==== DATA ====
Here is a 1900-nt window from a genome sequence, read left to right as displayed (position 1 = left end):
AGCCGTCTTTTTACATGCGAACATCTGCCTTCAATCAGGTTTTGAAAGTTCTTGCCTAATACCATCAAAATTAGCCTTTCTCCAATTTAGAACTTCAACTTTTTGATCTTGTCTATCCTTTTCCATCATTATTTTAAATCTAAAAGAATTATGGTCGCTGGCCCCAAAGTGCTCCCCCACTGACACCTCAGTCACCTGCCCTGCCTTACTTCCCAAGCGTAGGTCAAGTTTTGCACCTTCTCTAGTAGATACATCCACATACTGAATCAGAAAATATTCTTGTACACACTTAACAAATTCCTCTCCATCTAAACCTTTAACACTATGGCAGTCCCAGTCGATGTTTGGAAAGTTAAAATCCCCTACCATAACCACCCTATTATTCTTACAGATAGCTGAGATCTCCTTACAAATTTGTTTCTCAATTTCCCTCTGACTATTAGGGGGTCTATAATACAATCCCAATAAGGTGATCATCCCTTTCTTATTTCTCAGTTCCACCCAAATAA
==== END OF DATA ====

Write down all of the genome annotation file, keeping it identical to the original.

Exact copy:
Here is a 1900-nt window from a genome sequence, read left to right as displayed (position 1 = left end):
AGCCGTCTTTTTACATGCGAACATCTGCCTTCAATCAGGTTTTGAAAGTTCTTGCCTAATACCATCAAAATTAGCCTTTCTCCAATTTAGAACTTCAACTTTTTGATCTTGTCTATCCTTTTCCATCATTATTTTAAATCTAAAAGAATTATGGTCGCTGGCCCCAAAGTGCTCCCCCACTGACACCTCAGTCACCTGCCCTGCCTTACTTCCCAAGCGTAGGTCAAGTTTTGCACCTTCTCTAGTAGATACATCCACATACTGAATCAGAAAATATTCTTGTACACACTTAACAAATTCCTCTCCATCTAAACCTTTAACACTATGGCAGTCCCAGTCGATGTTTGGAAAGTTAAAATCCCCTACCATAACCACCCTATTATTCTTACAGATAGCTGAGATCTCCTTACAAATTTGTTTCTCAATTTCCCTCTGACTATTAGGGGGTCTATAATACAATCCCAATAAGGTGATCATCCCTTTCTTATTTCTCAGTTCCACCCAAATAA